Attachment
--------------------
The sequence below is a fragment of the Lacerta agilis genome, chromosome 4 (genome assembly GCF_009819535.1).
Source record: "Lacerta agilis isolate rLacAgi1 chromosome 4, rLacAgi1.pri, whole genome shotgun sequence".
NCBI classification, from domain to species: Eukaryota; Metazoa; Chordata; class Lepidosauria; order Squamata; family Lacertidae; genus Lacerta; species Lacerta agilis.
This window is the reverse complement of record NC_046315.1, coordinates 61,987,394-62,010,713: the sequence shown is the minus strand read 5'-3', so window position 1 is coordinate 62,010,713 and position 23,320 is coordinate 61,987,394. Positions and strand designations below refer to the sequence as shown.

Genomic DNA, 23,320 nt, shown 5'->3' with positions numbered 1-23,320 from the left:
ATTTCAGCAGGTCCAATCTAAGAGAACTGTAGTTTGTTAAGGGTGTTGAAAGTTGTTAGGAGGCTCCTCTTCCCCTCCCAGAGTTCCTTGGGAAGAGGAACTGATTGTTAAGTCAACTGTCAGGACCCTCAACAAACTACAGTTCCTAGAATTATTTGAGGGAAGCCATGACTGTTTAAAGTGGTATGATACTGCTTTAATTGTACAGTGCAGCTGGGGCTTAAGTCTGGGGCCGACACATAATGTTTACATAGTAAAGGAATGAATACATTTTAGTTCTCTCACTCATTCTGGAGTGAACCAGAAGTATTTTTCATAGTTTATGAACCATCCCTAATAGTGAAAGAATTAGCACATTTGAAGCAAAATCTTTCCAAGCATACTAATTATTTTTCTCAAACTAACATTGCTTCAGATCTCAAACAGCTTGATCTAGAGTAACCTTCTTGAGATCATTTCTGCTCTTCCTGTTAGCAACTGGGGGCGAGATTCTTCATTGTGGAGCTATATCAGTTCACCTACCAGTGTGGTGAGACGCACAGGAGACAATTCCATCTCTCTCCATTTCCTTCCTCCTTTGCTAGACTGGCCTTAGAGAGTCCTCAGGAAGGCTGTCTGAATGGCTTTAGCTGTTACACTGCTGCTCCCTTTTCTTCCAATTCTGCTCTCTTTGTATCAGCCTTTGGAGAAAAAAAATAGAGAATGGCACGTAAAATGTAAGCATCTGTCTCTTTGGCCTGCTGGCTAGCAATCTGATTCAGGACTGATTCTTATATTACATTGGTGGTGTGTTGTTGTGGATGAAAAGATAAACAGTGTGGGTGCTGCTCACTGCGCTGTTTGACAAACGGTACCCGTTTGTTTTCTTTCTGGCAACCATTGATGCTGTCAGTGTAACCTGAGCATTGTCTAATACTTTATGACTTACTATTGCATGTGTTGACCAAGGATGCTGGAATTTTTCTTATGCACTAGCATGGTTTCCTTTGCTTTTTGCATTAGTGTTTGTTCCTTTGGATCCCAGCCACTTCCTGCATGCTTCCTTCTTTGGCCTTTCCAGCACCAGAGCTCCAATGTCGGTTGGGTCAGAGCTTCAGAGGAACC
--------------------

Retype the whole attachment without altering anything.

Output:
The sequence below is a fragment of the Lacerta agilis genome, chromosome 4 (genome assembly GCF_009819535.1).
Source record: "Lacerta agilis isolate rLacAgi1 chromosome 4, rLacAgi1.pri, whole genome shotgun sequence".
NCBI classification, from domain to species: Eukaryota; Metazoa; Chordata; class Lepidosauria; order Squamata; family Lacertidae; genus Lacerta; species Lacerta agilis.
This window is the reverse complement of record NC_046315.1, coordinates 61,987,394-62,010,713: the sequence shown is the minus strand read 5'-3', so window position 1 is coordinate 62,010,713 and position 23,320 is coordinate 61,987,394. Positions and strand designations below refer to the sequence as shown.

Genomic DNA, 23,320 nt, shown 5'->3' with positions numbered 1-23,320 from the left:
ATTTCAGCAGGTCCAATCTAAGAGAACTGTAGTTTGTTAAGGGTGTTGAAAGTTGTTAGGAGGCTCCTCTTCCCCTCCCAGAGTTCCTTGGGAAGAGGAACTGATTGTTAAGTCAACTGTCAGGACCCTCAACAAACTACAGTTCCTAGAATTATTTGAGGGAAGCCATGACTGTTTAAAGTGGTATGATACTGCTTTAATTGTACAGTGCAGCTGGGGCTTAAGTCTGGGGCCGACACATAATGTTTACATAGTAAAGGAATGAATACATTTTAGTTCTCTCACTCATTCTGGAGTGAACCAGAAGTATTTTTCATAGTTTATGAACCATCCCTAATAGTGAAAGAATTAGCACATTTGAAGCAAAATCTTTCCAAGCATACTAATTATTTTTCTCAAACTAACATTGCTTCAGATCTCAAACAGCTTGATCTAGAGTAACCTTCTTGAGATCATTTCTGCTCTTCCTGTTAGCAACTGGGGGCGAGATTCTTCATTGTGGAGCTATATCAGTTCACCTACCAGTGTGGTGAGACGCACAGGAGACAATTCCATCTCTCTCCATTTCCTTCCTCCTTTGCTAGACTGGCCTTAGAGAGTCCTCAGGAAGGCTGTCTGAATGGCTTTAGCTGTTACACTGCTGCTCCCTTTTCTTCCAATTCTGCTCTCTTTGTATCAGCCTTTGGAGAAAAAAAATAGAGAATGGCACGTAAAATGTAAGCATCTGTCTCTTTGGCCTGCTGGCTAGCAATCTGATTCAGGACTGATTCTTATATTACATTGGTGGTGTGTTGTTGTGGATGAAAAGATAAACAGTGTGGGTGCTGCTCACTGCGCTGTTTGACAAACGGTACCCGTTTGTTTTCTTTCTGGCAACCATTGATGCTGTCAGTGTAACCTGAGCATTGTCTAATACTTTATGACTTACTATTGCATGTGTTGACCAAGGATGCTGGAATTTTTCTTATGCACTAGCATGGTTTCCTTTGCTTTTTGCATTAGTGTTTGTTCCTTTGGATCCCAGCCACTTCCTGCATGCTTCCTTCTTTGGCCTTTCCAGCACCAGAGCTCCAATGTCGGTTGGGTCAGAGCTTCAGAGGAACC